The most important varietal to Spain, Tempranillo, has been grown in the region since the time of Phoenician settlements. Referred to as Spain’s noble grape, it is most widely planted and known for in the Rioja region. It is both made to stand on its own as a varietal as well as being used as a blending grape. Tempranillo can range from a light/medium to full-bodied wine, depending on where is it grown. It generally has rich red to black fruit as well as a characteristic known as balsamico. Balsamico is a combination of flavors that include herbal (marjoram, cilantro, oregano and rosemary), the exotic (sandalwood, incense, curry and hyssop) and the distinctive (thyme, lemon thyme, peppermint, chocolate mint and spearmint).
In Rioja, Tempranillo shines as a blending partner with varietals like Gaciano, Manzuelo (Carignon), and Garnacha (Grenache). The varietal also ranges from an easy drinking wine to age-worthy and serious. The expression, in Spain, can been seen in the multiple classifications used. They range from joven (unaoked and easy), to crianza (a little oak aging and some bottle aging), then reserva (more oak and bottle aging), and finally gran reserva (even more aging, and cannot be released until six years after harvest).
In Ribero del Duero, Tempranillo is grown to produce wines that are powerful, chunky and complex. While in the rest of the country, it is still the staple varietal and is used both as a single signature varietal as well as blending partner.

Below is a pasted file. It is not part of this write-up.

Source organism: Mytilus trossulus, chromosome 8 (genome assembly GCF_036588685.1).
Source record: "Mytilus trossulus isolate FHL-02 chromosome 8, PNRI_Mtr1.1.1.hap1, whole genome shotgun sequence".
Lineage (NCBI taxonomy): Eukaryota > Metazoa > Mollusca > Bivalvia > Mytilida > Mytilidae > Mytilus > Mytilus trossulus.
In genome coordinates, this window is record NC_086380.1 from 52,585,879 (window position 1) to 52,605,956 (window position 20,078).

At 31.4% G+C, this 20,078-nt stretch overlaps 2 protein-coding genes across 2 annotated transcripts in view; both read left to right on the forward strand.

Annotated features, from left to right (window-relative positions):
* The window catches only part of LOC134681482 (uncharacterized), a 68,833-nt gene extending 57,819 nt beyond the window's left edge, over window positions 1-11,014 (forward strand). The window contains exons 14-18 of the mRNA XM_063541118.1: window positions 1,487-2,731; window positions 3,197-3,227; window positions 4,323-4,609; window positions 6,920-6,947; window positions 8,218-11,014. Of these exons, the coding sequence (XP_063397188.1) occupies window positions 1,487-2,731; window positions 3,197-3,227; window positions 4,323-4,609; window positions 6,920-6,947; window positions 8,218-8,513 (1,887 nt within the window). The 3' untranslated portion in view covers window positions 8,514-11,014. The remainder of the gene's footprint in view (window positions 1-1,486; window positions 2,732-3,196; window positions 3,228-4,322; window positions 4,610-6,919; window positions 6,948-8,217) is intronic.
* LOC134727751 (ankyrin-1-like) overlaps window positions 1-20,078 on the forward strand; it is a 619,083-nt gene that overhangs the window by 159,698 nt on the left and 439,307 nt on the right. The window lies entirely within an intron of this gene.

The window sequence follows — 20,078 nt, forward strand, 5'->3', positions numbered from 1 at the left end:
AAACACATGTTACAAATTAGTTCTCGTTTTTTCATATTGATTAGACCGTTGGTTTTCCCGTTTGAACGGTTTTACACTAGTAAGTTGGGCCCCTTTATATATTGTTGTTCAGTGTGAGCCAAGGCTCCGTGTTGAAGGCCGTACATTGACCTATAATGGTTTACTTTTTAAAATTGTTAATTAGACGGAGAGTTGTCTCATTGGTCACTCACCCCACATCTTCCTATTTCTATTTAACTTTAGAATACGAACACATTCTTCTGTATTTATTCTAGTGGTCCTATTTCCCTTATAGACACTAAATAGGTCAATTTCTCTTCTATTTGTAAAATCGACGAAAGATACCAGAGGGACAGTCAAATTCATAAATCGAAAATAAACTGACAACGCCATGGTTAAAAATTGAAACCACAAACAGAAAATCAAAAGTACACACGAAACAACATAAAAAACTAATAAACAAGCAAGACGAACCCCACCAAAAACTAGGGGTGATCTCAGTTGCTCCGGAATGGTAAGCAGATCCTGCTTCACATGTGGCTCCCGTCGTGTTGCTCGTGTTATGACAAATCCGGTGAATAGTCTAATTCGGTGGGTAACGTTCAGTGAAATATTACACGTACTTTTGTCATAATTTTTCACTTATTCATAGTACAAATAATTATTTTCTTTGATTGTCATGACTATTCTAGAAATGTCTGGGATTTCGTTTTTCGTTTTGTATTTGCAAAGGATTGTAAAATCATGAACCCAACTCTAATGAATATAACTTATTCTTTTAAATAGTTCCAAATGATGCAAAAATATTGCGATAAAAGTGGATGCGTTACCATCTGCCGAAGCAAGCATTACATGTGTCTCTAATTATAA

Outside of Spain, where the Duero River becomes the Douro River (in Portugal), Tempranillo is known for its blending ability in port wines. Here the varietal is called Tinta Roriz. In Mendoza, the wine has become a lovely contrast to Malbec and a nice alternative for Argentine wine drinkers. Tempranillo is also being produced in Chile and Uruguay, but typically being blended off in nice but not exceptional bottles. Efforts are being made in the United States to bring the varietal some acknowledgement in regions such as Lodi and Paso Robles in California as well as the Umpqua Valley in Oregon. It is also giving Sangiovese a run as the rising star coming out of Australia.
But, no matter where Tempranillo is being grown, it has one characteristic that wine lovers are attracted to: an incredible food-friendliness! Most Tempranillo based wines are a great pairing with red meats, especially lamb and pork, as well dried, cured and uncured sausages, vegetarian and herbal based dishes and risotto or lasagna.

Marqués de Cáceres Rioja Crianza Spain 2008
Appearance: light garnet red
Aroma: nose of black cherry and a touch of herbs
Flavors: black cherry with a hint of thyme and chocolate is layered with spice and red plums notes
Finishing Notes: complex in flavors and ends crisp and fresh
Perfect Pairing: Being a younger Tempranillo wine, as compared to a reserva or gran reserva, we would pair this to a roast leg of lamb accompanied by stewed vegetable ratatouille and thyme, oregano and wild mushroom risotto.

WINE:30 is written by Karl Bradley and Jody Wuollett, who are both longtime residents of Door County. Jody is the owner operator of Chop Restaurant in the Sister Bay Country Walk Shops and Karl is the General Manager and Executive Chef of the Mission Grille in Sister Bay. They have both been awarded the first level of certification from the Court of the Master Sommeliers.